Canada’s dollar touched to a four-year low as the nation’s jobless rate unexpectedly rose, led by the largest drop in full-time (CANLFLNC) work since 2011, adding to bets the central bank may consider cutting interest rates.
The currency declined for a fifth day, the longest losing streak since August, as the Canadian unemployment rate reached 7.2 percent in December, taking it above the U.S. jobless measure for the first time since 2008. Employment in America, the nation’s biggest trade partner, grew less than forecast. Bank of Canada Governor Stephen Poloz said this week he has “some room to maneuver” on interest rates.
“The Bank of Canada is definitely on hold on the back of that one,” said Sebastien Galy, senior foreign-exchange strategist at Societe Generale SA, by phone from New York. “It has all the right elements for the Bank of Canada to maintain a very dovish message and kind of implicitly encourage the Canadian dollar to weaken.”
The loonie, as the Canadian currency is known for the image of the aquatic bird on the C$1 coin, depreciated 0.5 percent to C$1.0892 per U.S. dollar at 5 p.m. in Toronto. It reached C$1.0946, the weakest since October 2009. One Canadian dollar buys 91.81 U.S. cents.
Canada’s currency sank versus all of its 16 major peers. It has lost 2.4 percent this week, the most in six months.
Implied volatility for three-month options on the U.S. dollar against its Canadian counterpart increased to a five-week high. The measure, which is used to set option prices and gauge the expected pace of currency swings, reached 7.32 percent, the most since Dec. 5. It touched a four-week low of 6 percent on Dec. 18. The 2013 average was 6.67 percent.
Futures traders increased bets for the first time in three weeks that the loonie will fall against the U.S. dollar, figures from the Washington-based Commodity Futures Trading Commission show. The difference in the number of wagers by hedge funds and other large speculators on a decline in Canada’s dollar compared with those on a gain -- so-called net shorts -- was 60,542 on Jan. 7, compared with net shorts of 57,956 a week earlier.
Government bonds climbed, pushing yields on Canada’s benchmark 10-year security down 13 basis points, or 0.13 percentage point, to 2.56 percent. They touched 2.55 percent, the lowest level since Nov. 29. The price of the 1.5 percent debt due in June 2023 advanced 98 cents to C$91.25.
The yield on two-year government bonds, more closely tied to short-term rate expectations, fell as much as nine basis points to 1.01 percent, the lowest level since May. The drop reduced the securities’ yield advantage over comparable U.S. Treasuries to 65 basis points, the narrowest since June 2012, reducing the relative attractiveness of Canadian-dollar-denominated securities.
Yields on June 2014 bankers’ acceptance contracts fell to 1.19 percent, the lowest since they started trading in June 2011. The decline suggests investors are seeing more likelihood of a cut in the Bank of Canada’s benchmark interest-rate target.
The central bank’s next interest-rate decision is scheduled for Jan. 22.
“A soft easing bias being communicated in the January statement is on the table,” Greg Anderson, head of global foreign-exchange strategy at Bank of Montreal, said by telephone from New York. “An easing by mid-summer? Yeah, it’s a possibility now.”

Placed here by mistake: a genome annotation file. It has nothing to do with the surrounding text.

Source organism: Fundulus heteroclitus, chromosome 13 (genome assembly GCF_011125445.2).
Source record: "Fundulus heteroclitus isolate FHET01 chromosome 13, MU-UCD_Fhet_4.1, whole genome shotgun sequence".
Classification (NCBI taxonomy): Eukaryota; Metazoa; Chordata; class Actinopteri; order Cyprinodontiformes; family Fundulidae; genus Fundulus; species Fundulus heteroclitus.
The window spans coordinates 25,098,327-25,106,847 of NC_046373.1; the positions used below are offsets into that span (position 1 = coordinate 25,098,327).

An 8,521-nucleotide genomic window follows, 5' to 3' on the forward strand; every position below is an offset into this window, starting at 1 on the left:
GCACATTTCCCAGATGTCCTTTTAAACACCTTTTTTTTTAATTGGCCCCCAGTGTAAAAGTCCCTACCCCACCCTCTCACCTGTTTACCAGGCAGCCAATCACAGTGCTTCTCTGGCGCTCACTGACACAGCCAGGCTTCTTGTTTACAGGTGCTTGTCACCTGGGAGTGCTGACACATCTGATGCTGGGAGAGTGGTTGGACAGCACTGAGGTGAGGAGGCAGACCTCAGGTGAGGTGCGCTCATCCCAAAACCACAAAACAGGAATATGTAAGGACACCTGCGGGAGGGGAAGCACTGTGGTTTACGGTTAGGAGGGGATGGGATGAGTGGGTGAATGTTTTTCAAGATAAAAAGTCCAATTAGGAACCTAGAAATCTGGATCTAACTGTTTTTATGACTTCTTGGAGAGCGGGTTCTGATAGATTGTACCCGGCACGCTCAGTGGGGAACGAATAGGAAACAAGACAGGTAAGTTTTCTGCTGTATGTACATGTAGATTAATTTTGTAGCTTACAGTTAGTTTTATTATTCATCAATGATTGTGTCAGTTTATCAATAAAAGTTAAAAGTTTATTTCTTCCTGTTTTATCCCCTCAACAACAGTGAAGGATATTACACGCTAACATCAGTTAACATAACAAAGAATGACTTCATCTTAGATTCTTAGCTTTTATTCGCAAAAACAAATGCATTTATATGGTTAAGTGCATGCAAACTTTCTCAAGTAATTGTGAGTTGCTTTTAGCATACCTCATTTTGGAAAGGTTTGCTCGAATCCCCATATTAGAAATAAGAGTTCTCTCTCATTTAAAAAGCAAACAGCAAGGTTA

Net employment in the nation fell by 45,900 jobs, Statistics Canada said today in Ottawa. Economists surveyed by Bloomberg News projected a 14,100-job increase and an unchanged unemployment rate of 6.9 percent, according to the median forecasts.
Full-time employment declined by 60,000 workers, the most since October 2011, while part-time positions rose by 14,200, the data showed.
The jobs data followed reports this week showing the country’s trade deficit swelled in November to nine times what economists forecast and a purchasing-managers index slid in December to a four-year low. Canadian inflation fell below the central bank’s target range of 1 percent to 3 percent in October and November and has been below 2 percent since May 2012.
Canada’s dollar tumbled 6.6 percent in 2013, its biggest drop in five years, as accelerating economic growth in the U.S. convinced the Federal Reserve to start slowing monetary stimulus even as the Bank of Canada warned of deflationary risks. In a Dec. 17 interview with Bloomberg News, Poloz said inflation has been “lower than we can explain” while exports and investment have been disappointing.
Poloz said in an interview broadcast Jan. 7 by the Canadian Broadcasting Corporation that while he plans to keep interest rates on hold, there’s room to cut them if necessary. He said he’s under no pressure to raise rates.
The greenback fell versus most major peers today as lower-than-forecast job gains damped speculation the Fed will keep winding down the bond-buying it uses to spur economic growth.
U.S. payrolls rose by 74,000 jobs in December, less than half the 197,000 projected in a Bloomberg survey and the least since January 2011. The data followed a revised 241,000 advance the prior month, Labor Department figures showed. The unemployment rate fell to 6.7 percent, from 7 percent, as more people left the labor force.
The loonie declined 2.7 percent this week among the 10 developed-nation currencies tracked by the Bloomberg Correlation-Weighted Index. It was one of only two currencies on the index to fall. The U.S. dollar slipped 0.1 percent.
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